artichoke

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ar·ti·choke

(ahr'ti-chōk)
A vegetable (Cynara scolymus) that has purported medicinal value in treating high cholesterol, snakebite, and sundry intestinal disorders.
[It. articiocco, fr. Ar. al-khurshuf]

artichoke

(art′ĭ-chōk″) [Italian articiocco]
The edible head of a thistle-like vegetable (Cynara scolymus), which is rich in dietary fiber, vitamins A and K, and trace minerals.

artichoke,

n Latin name:
Cynara scolymus; part used: leaves; uses: lowers cholesterol, treats nonulcer dyspepsia, provides hepatoprotection; precautions: patients with gallstones or other gallbladder conditions. Also called
globe artichoke.
References in periodicals archive ?
Chard and his second-in-command Gonville Bromhead, played by Caine, then 30, had taken the precaution of ordering the men to set up a 4ft-high wall of maize bags and a secondary defensive line made of wooden biscuit-boxes.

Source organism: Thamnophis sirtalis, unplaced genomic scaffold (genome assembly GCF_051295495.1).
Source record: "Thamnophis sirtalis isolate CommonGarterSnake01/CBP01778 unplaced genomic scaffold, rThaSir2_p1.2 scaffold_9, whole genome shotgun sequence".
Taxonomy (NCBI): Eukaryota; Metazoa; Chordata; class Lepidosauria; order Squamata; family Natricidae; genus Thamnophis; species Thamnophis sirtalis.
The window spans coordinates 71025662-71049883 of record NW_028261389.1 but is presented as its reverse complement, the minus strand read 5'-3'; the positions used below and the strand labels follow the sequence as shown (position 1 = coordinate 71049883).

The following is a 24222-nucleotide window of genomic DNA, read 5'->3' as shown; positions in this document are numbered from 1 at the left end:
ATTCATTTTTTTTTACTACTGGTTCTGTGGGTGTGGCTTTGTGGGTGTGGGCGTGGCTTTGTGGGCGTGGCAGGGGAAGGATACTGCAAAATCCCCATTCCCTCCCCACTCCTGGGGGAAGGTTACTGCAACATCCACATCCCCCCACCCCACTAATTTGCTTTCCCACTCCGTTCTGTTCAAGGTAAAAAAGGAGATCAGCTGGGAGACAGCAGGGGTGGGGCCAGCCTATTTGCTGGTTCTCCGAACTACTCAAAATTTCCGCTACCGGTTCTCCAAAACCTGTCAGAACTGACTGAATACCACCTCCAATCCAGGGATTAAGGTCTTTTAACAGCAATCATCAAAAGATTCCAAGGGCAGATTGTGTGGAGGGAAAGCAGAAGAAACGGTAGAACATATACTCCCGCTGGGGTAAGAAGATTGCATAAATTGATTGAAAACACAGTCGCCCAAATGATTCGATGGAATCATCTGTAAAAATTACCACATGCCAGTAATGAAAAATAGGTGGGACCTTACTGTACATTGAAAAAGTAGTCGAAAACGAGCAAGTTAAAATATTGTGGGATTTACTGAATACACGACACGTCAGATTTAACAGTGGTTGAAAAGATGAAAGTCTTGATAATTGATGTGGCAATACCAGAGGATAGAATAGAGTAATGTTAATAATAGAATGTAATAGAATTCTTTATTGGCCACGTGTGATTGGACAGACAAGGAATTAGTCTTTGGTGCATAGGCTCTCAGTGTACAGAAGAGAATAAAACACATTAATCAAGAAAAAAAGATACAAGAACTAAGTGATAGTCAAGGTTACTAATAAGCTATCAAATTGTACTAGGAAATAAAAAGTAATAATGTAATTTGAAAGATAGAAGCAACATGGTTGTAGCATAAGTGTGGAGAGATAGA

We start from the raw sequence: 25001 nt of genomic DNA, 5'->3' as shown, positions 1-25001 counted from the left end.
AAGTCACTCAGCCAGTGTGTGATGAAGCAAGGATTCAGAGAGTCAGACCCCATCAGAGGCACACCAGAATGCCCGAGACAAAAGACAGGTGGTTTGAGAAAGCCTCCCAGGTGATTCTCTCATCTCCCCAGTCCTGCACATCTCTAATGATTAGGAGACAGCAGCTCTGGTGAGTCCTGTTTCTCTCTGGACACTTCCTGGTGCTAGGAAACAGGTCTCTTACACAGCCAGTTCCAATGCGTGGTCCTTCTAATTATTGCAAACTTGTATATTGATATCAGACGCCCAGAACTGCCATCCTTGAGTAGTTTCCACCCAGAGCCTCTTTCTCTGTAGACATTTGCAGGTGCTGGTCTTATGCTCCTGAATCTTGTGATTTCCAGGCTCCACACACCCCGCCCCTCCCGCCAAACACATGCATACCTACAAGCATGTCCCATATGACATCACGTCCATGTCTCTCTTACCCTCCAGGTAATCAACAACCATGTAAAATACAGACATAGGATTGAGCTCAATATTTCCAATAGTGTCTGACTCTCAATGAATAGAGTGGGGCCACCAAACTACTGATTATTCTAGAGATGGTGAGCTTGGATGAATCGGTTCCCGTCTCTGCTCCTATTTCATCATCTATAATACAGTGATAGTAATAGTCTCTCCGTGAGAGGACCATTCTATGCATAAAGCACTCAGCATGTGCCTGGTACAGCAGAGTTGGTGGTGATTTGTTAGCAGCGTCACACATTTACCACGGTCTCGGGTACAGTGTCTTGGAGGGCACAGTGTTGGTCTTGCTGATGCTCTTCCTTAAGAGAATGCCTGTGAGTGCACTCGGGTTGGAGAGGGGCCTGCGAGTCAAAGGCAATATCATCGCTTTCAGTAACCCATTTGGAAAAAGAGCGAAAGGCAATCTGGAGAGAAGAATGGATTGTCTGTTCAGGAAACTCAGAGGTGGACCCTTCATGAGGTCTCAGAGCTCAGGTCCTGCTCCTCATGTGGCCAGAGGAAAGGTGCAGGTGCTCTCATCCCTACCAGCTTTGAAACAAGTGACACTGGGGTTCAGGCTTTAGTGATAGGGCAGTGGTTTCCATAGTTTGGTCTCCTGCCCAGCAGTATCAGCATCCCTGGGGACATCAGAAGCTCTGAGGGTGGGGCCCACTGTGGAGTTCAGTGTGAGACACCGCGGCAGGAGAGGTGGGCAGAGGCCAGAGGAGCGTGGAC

According to the new owner, the Chard facility will undergo significant renovations, including new rooms and amenities, a new kitchen, a new dining room and recreation facilities.
Chard is also a source of dietary fiber and protein, which help regulate the speed of digestion and stabilize blood sugar levels.
Chard is best known for his boisterous laugh, quick wit and as a loving husband and father.
Spread the tomato sauce over the focaccia bases, then top with the chard, torn mozzarella, semi-dried tomatoes and pine nuts.
and securely around chard and loin to form cylinder.
We want to find what the best footwear is for our children," the Daily Telegraph quoted Chard as saying.
With three previous collections to her name, Florence Chard Dacey brings readers "Rock Worn By Water".
ASwiss chard is tougher and should be cooked like spinach, whereas red chard is baby leaves that can be used raw in salads.
They didn't have any sweet chard because of the cold weather, and that's what I came for,'' said Kathy Mendelson of Silver Lake, who was shopping for the leafy greens her Southern mother prepared for her as a child.